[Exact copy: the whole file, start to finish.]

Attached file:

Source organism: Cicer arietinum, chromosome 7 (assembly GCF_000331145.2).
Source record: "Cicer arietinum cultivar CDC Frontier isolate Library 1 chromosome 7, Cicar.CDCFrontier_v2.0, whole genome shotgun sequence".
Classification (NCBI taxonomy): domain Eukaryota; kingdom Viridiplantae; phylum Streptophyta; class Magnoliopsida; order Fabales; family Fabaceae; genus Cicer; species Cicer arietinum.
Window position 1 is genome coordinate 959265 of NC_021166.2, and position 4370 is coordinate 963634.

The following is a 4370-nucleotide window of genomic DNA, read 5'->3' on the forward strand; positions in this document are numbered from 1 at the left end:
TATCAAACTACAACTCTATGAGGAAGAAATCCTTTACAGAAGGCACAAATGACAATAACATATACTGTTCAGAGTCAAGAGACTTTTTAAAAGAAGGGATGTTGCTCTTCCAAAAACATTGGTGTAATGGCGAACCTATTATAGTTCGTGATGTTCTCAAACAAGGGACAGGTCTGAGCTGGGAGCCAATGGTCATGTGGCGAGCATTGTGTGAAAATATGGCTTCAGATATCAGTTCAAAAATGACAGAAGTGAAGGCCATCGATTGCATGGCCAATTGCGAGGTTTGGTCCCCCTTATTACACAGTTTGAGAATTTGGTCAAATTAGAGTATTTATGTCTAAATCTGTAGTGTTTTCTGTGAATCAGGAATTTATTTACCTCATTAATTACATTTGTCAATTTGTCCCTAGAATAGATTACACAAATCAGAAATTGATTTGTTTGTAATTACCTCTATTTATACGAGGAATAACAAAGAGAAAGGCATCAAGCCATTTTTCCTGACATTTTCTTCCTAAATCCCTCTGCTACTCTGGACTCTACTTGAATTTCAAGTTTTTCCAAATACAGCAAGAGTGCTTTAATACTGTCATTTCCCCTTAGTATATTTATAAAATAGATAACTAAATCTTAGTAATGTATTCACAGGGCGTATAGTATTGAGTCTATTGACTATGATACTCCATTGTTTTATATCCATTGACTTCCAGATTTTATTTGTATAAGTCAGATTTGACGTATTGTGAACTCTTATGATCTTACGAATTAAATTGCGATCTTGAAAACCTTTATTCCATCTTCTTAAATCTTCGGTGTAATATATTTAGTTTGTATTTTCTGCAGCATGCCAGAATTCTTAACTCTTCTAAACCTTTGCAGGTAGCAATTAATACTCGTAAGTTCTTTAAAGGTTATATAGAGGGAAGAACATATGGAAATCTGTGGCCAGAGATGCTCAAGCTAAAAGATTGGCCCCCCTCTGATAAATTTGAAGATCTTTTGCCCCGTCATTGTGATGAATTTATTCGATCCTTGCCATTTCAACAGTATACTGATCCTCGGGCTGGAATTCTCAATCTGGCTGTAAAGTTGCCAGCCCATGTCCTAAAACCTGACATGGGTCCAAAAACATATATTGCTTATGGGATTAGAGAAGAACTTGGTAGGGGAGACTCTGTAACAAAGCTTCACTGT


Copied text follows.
Source organism: Cicer arietinum, chromosome 7 (assembly GCF_000331145.2).
Source record: "Cicer arietinum cultivar CDC Frontier isolate Library 1 chromosome 7, Cicar.CDCFrontier_v2.0, whole genome shotgun sequence".
Classification (NCBI taxonomy): domain Eukaryota; kingdom Viridiplantae; phylum Streptophyta; class Magnoliopsida; order Fabales; family Fabaceae; genus Cicer; species Cicer arietinum.
Window position 1 is genome coordinate 959265 of NC_021166.2, and position 4370 is coordinate 963634.

The following is a 4370-nucleotide window of genomic DNA, read 5'->3' on the forward strand; positions in this document are numbered from 1 at the left end:
TATCAAACTACAACTCTATGAGGAAGAAATCCTTTACAGAAGGCACAAATGACAATAACATATACTGTTCAGAGTCAAGAGACTTTTTAAAAGAAGGGATGTTGCTCTTCCAAAAACATTGGTGTAATGGCGAACCTATTATAGTTCGTGATGTTCTCAAACAAGGGACAGGTCTGAGCTGGGAGCCAATGGTCATGTGGCGAGCATTGTGTGAAAATATGGCTTCAGATATCAGTTCAAAAATGACAGAAGTGAAGGCCATCGATTGCATGGCCAATTGCGAGGTTTGGTCCCCCTTATTACACAGTTTGAGAATTTGGTCAAATTAGAGTATTTATGTCTAAATCTGTAGTGTTTTCTGTGAATCAGGAATTTATTTACCTCATTAATTACATTTGTCAATTTGTCCCTAGAATAGATTACACAAATCAGAAATTGATTTGTTTGTAATTACCTCTATTTATACGAGGAATAACAAAGAGAAAGGCATCAAGCCATTTTTCCTGACATTTTCTTCCTAAATCCCTCTGCTACTCTGGACTCTACTTGAATTTCAAGTTTTTCCAAATACAGCAAGAGTGCTTTAATACTGTCATTTCCCCTTAGTATATTTATAAAATAGATAACTAAATCTTAGTAATGTATTCACAGGGCGTATAGTATTGAGTCTATTGACTATGATACTCCATTGTTTTATATCCATTGACTTCCAGATTTTATTTGTATAAGTCAGATTTGACGTATTGTGAACTCTTATGATCTTACGAATTAAATTGCGATCTTGAAAACCTTTATTCCATCTTCTTAAATCTTCGGTGTAATATATTTAGTTTGTATTTTCTGCAGCATGCCAGAATTCTTAACTCTTCTAAACCTTTGCAGGTAGCAATTAATACTCGTAAGTTCTTTAAAGGTTATATAGAGGGAAGAACATATGGAAATCTGTGGCCAGAGATGCTCAAGCTAAAAGATTGGCCCCCCTCTGATAAATTTGAAGATCTTTTGCCCCGTCATTGTGATGAATTTATTCGATCCTTGCCATTTCAACAGTATACTGATCCTCGGGCTGGAATTCTCAATCTGGCTGTAAAGTTGCCAGCCCATGTCCTAAAACCTGACATGGGTCCAAAAACATATATTGCTTATGGGATTAGAGAAGAACTTGGTAGGGGAGACTCTGTAACAAAGCTTCACTGT